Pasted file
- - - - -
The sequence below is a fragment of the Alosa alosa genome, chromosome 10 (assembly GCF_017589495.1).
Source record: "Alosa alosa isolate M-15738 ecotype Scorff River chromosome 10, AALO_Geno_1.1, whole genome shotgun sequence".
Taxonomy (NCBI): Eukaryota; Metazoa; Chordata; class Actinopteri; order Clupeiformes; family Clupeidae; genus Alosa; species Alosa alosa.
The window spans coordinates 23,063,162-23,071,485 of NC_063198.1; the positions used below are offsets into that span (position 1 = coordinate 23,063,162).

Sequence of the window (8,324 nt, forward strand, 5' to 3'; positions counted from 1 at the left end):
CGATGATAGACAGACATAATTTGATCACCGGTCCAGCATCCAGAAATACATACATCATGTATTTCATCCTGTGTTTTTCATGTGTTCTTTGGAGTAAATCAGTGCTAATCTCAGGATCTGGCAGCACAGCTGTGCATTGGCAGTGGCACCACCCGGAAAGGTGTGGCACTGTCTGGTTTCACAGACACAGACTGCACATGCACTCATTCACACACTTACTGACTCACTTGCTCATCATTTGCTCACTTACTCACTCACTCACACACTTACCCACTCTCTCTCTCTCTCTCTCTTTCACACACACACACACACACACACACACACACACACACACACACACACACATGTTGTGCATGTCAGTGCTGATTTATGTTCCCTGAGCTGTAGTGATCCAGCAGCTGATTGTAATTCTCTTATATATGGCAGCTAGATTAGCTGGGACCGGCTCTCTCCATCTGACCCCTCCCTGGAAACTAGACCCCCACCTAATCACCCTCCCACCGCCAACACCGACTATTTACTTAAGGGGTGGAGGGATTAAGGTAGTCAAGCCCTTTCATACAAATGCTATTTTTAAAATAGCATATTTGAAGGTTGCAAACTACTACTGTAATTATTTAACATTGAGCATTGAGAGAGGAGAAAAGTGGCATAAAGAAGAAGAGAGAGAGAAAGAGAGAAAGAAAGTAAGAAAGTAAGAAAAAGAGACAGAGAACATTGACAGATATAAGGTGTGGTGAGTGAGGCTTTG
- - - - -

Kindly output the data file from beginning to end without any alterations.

The sequence below is a fragment of the Alosa alosa genome, chromosome 10 (assembly GCF_017589495.1).
Source record: "Alosa alosa isolate M-15738 ecotype Scorff River chromosome 10, AALO_Geno_1.1, whole genome shotgun sequence".
Taxonomy (NCBI): Eukaryota; Metazoa; Chordata; class Actinopteri; order Clupeiformes; family Clupeidae; genus Alosa; species Alosa alosa.
The window spans coordinates 23,063,162-23,071,485 of NC_063198.1; the positions used below are offsets into that span (position 1 = coordinate 23,063,162).

Sequence of the window (8,324 nt, forward strand, 5' to 3'; positions counted from 1 at the left end):
CGATGATAGACAGACATAATTTGATCACCGGTCCAGCATCCAGAAATACATACATCATGTATTTCATCCTGTGTTTTTCATGTGTTCTTTGGAGTAAATCAGTGCTAATCTCAGGATCTGGCAGCACAGCTGTGCATTGGCAGTGGCACCACCCGGAAAGGTGTGGCACTGTCTGGTTTCACAGACACAGACTGCACATGCACTCATTCACACACTTACTGACTCACTTGCTCATCATTTGCTCACTTACTCACTCACTCACACACTTACCCACTCTCTCTCTCTCTCTCTCTTTCACACACACACACACACACACACACACACACACACACACACACACACACATGTTGTGCATGTCAGTGCTGATTTATGTTCCCTGAGCTGTAGTGATCCAGCAGCTGATTGTAATTCTCTTATATATGGCAGCTAGATTAGCTGGGACCGGCTCTCTCCATCTGACCCCTCCCTGGAAACTAGACCCCCACCTAATCACCCTCCCACCGCCAACACCGACTATTTACTTAAGGGGTGGAGGGATTAAGGTAGTCAAGCCCTTTCATACAAATGCTATTTTTAAAATAGCATATTTGAAGGTTGCAAACTACTACTGTAATTATTTAACATTGAGCATTGAGAGAGGAGAAAAGTGGCATAAAGAAGAAGAGAGAGAGAAAGAGAGAAAGAAAGTAAGAAAGTAAGAAAAAGAGACAGAGAACATTGACAGATATAAGGTGTGGTGAGTGAGGCTTTG